Students in sixth grade English class develop critical skills and perspectives as they grow in reading, writing, language usage, as well as speaking and listening. Boys work through the content themes of the social studies curriculum as they build toward achievement of these English objectives. Literature is chosen to enhance the study of Classical Rome in the fall, the Middle Ages in the winter, and the European and Modern Renaissance in the spring. Through this work, boys examine the essential question for the year: What does it mean to thrive? Students will progress through the writing process as they plan, draft, revise, edit, and publish various types of writing. These writing types include literature reactions, informative and creative essays, poetry, and narratives. Vocabulary, grammar, and spelling are reinforced throughout the writing process.
In addition to English, boys have one trimester of Library class, where the focus is on both research skills and promoting a love of literature.
The heart of the seventh grade English program is a year-long reading and writing workshop designed so that each boy can develop his own writing voice, gain an understanding of how narrative works, and deepen his understanding of the topic-evidence significance structure of the expository paragraph. In reading workshop, boys choose the novels they wish to read to promote the joys of reading and to enhance their understanding of the techniques all writers employ. In writing workshop, boys read within the genre in which they will write (memoir, poetry, short story) in order to understand how writers learn from other writers. Boys best learn skills within the context of their own writing, and the self-guided study book, English 2200, is used to review and expand the student’s understanding of the basic rules of mechanics, usage, and grammar. Boys develop an ability to write at greater length and to use vivid detail in their narratives and specific details in their essays.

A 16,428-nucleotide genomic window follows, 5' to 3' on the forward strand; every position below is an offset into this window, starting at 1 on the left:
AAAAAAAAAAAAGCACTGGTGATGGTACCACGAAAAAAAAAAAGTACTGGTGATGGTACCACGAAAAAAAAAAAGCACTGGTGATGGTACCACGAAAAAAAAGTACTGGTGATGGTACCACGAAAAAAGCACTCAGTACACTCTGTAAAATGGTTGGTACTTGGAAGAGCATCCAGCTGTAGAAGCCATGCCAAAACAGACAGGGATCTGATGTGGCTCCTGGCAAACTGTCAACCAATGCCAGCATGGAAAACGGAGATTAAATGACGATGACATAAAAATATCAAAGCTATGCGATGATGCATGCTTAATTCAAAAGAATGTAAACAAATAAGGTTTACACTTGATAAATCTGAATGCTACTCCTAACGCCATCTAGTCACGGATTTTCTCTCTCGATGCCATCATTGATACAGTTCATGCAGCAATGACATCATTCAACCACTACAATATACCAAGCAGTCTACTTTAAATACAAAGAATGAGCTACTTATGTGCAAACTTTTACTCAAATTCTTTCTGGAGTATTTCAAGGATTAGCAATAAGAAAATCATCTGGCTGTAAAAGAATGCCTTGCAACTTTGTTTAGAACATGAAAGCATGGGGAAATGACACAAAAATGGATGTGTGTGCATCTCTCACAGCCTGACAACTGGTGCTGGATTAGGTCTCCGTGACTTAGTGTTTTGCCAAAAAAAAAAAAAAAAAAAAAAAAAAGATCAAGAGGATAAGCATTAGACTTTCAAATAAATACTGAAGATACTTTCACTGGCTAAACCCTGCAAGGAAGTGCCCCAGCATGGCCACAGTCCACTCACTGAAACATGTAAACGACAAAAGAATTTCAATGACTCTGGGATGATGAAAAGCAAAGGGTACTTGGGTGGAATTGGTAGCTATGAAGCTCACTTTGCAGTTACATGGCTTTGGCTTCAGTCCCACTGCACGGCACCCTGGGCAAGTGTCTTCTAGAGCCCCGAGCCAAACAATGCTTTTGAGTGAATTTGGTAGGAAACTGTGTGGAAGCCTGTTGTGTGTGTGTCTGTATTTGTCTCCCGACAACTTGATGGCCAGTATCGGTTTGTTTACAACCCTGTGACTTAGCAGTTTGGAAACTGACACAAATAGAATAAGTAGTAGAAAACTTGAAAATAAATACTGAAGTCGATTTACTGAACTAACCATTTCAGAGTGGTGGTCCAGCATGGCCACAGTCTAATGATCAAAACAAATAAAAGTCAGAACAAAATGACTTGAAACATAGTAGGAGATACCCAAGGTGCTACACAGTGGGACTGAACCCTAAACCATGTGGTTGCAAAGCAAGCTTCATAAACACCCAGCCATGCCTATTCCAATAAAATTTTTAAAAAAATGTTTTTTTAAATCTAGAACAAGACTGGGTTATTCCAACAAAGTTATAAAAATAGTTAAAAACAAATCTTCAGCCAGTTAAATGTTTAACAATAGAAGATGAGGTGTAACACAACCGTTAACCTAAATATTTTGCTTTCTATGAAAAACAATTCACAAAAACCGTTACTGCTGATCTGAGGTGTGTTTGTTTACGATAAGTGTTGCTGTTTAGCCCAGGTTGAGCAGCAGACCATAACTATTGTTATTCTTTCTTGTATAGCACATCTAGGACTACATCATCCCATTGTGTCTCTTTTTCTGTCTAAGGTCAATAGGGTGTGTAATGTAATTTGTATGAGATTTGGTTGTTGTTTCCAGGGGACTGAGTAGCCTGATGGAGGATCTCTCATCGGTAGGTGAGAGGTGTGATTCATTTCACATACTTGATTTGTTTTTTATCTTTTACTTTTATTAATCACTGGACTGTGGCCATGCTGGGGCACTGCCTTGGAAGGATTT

How do our choices in life define our identity? Students in eighth grade English explore iterations of this theme through a literature-based curriculum. Boys interpret and analyze literature on a deep level, practice close reading of various texts, write expository paragraphs and essays, and participate in discussions with peers. Writing mechanics, usage, grammar, and spelling make up an important part of the curriculum and are organically woven into the reading and writing boys do in class. As the oldest students at the Shaker Campus, boys in eighth grade are uniquely positioned to grapple with more challenging issues of empathy. In this vein, they analyze how women are portrayed in the media and read a book of choice by a female writer with a strong female protagonist. The hallmark of the curriculum is the Eighth Grade Speaking Contest, a culmination of two months of research, writing, and public speaking practice during which boys refine a persuasive speech on a topic of personal importance and strive to earn the opportunity to advance to the podium of our auditorium, where the final six deliver their speeches to the entire Middle School. Boys will enter the Upper School with a strong foundation in rigorous analysis of literature.